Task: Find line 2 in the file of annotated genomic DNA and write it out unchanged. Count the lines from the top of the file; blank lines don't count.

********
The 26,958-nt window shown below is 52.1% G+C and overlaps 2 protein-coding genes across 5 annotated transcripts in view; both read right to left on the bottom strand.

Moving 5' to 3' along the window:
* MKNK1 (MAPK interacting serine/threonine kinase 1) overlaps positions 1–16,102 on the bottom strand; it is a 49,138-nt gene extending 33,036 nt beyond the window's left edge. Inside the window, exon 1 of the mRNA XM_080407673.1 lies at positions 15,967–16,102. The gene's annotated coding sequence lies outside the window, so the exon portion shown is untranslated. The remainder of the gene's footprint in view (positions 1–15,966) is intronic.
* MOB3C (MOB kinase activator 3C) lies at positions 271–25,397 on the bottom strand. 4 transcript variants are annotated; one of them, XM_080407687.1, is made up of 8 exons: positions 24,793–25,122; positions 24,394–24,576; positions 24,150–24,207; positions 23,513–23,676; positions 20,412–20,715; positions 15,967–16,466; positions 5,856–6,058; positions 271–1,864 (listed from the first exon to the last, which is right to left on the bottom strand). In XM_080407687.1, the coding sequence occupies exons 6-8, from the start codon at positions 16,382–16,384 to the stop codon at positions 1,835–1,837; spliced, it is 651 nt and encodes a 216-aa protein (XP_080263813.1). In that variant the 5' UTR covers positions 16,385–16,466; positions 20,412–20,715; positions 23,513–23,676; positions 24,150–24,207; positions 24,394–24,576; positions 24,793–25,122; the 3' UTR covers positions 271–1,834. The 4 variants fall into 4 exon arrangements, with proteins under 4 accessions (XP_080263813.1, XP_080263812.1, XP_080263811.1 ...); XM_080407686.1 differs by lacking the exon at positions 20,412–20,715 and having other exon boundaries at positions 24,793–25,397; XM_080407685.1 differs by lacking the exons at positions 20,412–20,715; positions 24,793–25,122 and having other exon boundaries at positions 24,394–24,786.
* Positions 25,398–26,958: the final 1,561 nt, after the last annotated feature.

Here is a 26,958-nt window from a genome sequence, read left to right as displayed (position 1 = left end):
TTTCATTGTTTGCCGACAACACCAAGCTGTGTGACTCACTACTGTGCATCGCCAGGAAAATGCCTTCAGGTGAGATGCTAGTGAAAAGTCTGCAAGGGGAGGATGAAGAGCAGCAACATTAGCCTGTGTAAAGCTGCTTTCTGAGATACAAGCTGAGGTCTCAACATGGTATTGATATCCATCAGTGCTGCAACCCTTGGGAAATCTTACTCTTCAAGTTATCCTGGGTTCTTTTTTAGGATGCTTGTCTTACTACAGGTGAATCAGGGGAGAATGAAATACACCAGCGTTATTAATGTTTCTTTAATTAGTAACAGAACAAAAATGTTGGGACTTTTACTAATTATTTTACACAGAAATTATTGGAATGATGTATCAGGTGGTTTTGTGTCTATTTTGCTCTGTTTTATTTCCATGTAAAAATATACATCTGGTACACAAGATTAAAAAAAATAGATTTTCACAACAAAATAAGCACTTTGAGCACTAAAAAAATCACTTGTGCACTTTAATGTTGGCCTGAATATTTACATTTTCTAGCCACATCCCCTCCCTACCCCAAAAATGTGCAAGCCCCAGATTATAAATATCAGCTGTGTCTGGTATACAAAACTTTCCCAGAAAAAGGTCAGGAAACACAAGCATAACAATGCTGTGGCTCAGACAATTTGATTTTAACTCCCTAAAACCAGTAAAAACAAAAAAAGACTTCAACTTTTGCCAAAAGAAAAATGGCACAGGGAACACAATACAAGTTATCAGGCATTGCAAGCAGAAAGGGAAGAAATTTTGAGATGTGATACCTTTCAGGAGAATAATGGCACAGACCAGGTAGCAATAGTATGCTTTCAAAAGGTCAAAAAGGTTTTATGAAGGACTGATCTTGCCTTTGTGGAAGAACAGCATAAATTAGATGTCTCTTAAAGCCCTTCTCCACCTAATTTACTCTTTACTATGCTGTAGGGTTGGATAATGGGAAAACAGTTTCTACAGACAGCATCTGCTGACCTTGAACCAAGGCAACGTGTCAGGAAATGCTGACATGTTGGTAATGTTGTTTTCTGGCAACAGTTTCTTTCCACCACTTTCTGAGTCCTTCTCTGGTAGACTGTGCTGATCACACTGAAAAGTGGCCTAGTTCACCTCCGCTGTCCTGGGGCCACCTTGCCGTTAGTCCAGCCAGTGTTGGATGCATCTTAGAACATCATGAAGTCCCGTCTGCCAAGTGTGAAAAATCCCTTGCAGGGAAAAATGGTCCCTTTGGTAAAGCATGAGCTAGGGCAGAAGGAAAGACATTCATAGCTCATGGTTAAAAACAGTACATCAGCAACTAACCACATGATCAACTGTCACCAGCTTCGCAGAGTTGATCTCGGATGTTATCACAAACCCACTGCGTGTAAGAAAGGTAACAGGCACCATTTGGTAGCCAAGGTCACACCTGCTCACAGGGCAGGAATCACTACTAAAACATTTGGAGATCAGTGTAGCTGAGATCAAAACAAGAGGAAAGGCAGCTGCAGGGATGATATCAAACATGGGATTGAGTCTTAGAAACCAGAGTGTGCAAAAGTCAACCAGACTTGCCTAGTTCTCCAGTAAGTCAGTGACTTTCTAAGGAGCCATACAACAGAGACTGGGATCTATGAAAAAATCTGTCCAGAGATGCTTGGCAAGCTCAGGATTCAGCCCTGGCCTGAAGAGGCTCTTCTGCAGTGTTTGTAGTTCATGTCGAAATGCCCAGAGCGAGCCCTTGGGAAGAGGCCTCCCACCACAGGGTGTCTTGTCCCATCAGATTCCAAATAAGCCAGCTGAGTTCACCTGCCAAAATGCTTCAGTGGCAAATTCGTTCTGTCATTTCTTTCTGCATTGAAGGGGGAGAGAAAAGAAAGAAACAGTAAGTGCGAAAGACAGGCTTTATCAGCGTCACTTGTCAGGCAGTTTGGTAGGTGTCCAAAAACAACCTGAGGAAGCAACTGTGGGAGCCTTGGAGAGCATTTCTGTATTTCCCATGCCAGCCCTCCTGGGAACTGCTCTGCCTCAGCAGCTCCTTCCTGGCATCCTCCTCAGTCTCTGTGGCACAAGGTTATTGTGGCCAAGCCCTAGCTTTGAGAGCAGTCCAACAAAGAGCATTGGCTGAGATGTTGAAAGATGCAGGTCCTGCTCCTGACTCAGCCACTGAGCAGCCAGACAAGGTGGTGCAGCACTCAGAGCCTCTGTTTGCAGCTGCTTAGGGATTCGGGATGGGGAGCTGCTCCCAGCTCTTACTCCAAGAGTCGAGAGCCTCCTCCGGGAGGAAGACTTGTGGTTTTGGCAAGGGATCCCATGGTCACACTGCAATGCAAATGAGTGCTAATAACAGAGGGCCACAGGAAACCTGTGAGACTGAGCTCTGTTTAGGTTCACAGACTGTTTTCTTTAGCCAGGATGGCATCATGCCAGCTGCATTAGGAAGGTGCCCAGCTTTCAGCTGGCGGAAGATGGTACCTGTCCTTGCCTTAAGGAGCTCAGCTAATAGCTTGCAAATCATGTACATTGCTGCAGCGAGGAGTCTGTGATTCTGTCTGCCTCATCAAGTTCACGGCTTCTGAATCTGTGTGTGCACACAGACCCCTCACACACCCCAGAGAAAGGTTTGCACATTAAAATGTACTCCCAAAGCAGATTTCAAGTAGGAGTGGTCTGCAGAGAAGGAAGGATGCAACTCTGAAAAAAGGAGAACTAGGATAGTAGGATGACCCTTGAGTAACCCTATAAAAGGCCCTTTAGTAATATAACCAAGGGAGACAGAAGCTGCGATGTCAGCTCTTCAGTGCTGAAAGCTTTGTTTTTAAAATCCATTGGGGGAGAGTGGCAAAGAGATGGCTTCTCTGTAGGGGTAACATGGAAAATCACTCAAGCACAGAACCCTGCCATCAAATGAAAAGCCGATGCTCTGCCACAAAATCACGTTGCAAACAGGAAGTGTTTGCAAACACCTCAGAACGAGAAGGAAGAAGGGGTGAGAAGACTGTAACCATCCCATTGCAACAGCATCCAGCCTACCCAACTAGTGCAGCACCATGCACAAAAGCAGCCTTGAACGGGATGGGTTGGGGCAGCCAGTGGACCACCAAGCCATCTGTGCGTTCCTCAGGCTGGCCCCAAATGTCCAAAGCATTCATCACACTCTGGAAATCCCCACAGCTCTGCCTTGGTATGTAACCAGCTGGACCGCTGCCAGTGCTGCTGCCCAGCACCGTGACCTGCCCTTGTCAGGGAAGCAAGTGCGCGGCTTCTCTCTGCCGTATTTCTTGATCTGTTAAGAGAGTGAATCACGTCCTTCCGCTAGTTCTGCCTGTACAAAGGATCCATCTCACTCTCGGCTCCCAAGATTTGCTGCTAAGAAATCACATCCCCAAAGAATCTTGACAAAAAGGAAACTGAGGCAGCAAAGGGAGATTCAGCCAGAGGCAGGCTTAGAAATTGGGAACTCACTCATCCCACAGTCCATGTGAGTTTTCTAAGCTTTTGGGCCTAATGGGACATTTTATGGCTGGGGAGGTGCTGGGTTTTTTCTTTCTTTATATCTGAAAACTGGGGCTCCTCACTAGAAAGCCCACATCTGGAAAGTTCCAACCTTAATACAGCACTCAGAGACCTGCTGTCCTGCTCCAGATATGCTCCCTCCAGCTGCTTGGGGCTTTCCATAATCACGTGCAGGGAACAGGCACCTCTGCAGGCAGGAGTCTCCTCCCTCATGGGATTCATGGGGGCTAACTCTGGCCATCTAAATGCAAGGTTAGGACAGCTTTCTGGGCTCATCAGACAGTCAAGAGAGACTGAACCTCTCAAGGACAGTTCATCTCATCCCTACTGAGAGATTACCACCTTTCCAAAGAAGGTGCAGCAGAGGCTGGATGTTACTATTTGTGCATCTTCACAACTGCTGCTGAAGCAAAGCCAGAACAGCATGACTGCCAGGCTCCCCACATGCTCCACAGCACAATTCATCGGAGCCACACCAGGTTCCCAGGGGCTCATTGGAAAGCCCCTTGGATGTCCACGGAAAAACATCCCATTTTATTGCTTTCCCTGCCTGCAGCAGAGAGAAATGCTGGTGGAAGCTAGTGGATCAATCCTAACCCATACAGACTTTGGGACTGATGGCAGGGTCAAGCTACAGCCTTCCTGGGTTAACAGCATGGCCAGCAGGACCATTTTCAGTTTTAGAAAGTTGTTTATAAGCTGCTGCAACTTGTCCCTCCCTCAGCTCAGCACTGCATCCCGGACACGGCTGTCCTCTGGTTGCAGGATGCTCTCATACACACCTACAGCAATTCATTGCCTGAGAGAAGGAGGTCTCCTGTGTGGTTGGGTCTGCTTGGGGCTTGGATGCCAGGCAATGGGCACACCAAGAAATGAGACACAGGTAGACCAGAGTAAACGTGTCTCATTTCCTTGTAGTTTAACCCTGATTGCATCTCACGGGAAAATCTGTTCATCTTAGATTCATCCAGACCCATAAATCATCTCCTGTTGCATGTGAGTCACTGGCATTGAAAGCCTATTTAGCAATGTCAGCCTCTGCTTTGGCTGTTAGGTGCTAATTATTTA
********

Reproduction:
Moving 5' to 3' along the window: